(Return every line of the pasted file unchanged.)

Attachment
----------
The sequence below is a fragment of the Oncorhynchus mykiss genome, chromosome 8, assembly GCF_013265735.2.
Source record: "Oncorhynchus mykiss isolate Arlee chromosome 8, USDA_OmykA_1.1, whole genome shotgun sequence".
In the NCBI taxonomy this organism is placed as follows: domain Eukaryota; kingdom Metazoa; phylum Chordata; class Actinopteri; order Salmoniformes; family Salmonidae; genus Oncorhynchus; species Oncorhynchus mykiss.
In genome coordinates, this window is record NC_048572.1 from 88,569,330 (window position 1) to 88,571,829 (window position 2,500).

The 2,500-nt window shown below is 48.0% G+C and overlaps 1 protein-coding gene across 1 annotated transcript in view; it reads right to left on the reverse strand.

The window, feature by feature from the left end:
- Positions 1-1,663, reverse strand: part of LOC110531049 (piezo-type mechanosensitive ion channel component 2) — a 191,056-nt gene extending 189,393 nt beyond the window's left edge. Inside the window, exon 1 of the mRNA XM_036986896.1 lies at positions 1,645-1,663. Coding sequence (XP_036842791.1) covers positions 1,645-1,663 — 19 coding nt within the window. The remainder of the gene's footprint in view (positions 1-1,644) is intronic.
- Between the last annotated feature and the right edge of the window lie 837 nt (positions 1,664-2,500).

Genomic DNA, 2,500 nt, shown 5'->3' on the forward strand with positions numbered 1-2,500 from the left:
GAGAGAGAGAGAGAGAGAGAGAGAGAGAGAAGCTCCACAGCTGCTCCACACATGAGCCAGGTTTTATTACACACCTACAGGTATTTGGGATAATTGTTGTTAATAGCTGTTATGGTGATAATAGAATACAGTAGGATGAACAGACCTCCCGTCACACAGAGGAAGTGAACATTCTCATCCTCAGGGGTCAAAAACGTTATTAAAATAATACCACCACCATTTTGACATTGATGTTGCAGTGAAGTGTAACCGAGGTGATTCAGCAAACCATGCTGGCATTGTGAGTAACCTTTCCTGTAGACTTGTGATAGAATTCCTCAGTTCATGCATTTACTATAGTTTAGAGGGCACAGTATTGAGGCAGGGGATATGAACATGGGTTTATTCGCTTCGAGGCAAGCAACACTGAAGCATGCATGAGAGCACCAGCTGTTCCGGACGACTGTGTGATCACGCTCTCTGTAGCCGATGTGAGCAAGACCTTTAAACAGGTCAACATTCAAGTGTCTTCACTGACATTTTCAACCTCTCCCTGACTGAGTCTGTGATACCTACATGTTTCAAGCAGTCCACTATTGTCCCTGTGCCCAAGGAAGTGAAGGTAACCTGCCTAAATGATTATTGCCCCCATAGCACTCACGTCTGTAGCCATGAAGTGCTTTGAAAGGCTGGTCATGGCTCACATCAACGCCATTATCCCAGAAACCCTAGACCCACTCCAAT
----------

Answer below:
The sequence below is a fragment of the Oncorhynchus mykiss genome, chromosome 8, assembly GCF_013265735.2.
Source record: "Oncorhynchus mykiss isolate Arlee chromosome 8, USDA_OmykA_1.1, whole genome shotgun sequence".
In the NCBI taxonomy this organism is placed as follows: domain Eukaryota; kingdom Metazoa; phylum Chordata; class Actinopteri; order Salmoniformes; family Salmonidae; genus Oncorhynchus; species Oncorhynchus mykiss.
In genome coordinates, this window is record NC_048572.1 from 88,569,330 (window position 1) to 88,571,829 (window position 2,500).

The 2,500-nt window shown below is 48.0% G+C and overlaps 1 protein-coding gene across 1 annotated transcript in view; it reads right to left on the reverse strand.

The window, feature by feature from the left end:
- Positions 1-1,663, reverse strand: part of LOC110531049 (piezo-type mechanosensitive ion channel component 2) — a 191,056-nt gene extending 189,393 nt beyond the window's left edge. Inside the window, exon 1 of the mRNA XM_036986896.1 lies at positions 1,645-1,663. Coding sequence (XP_036842791.1) covers positions 1,645-1,663 — 19 coding nt within the window. The remainder of the gene's footprint in view (positions 1-1,644) is intronic.
- Between the last annotated feature and the right edge of the window lie 837 nt (positions 1,664-2,500).

Genomic DNA, 2,500 nt, shown 5'->3' on the forward strand with positions numbered 1-2,500 from the left:
GAGAGAGAGAGAGAGAGAGAGAGAGAGAGAAGCTCCACAGCTGCTCCACACATGAGCCAGGTTTTATTACACACCTACAGGTATTTGGGATAATTGTTGTTAATAGCTGTTATGGTGATAATAGAATACAGTAGGATGAACAGACCTCCCGTCACACAGAGGAAGTGAACATTCTCATCCTCAGGGGTCAAAAACGTTATTAAAATAATACCACCACCATTTTGACATTGATGTTGCAGTGAAGTGTAACCGAGGTGATTCAGCAAACCATGCTGGCATTGTGAGTAACCTTTCCTGTAGACTTGTGATAGAATTCCTCAGTTCATGCATTTACTATAGTTTAGAGGGCACAGTATTGAGGCAGGGGATATGAACATGGGTTTATTCGCTTCGAGGCAAGCAACACTGAAGCATGCATGAGAGCACCAGCTGTTCCGGACGACTGTGTGATCACGCTCTCTGTAGCCGATGTGAGCAAGACCTTTAAACAGGTCAACATTCAAGTGTCTTCACTGACATTTTCAACCTCTCCCTGACTGAGTCTGTGATACCTACATGTTTCAAGCAGTCCACTATTGTCCCTGTGCCCAAGGAAGTGAAGGTAACCTGCCTAAATGATTATTGCCCCCATAGCACTCACGTCTGTAGCCATGAAGTGCTTTGAAAGGCTGGTCATGGCTCACATCAACGCCATTATCCCAGAAACCCTAGACCCACTCCAAT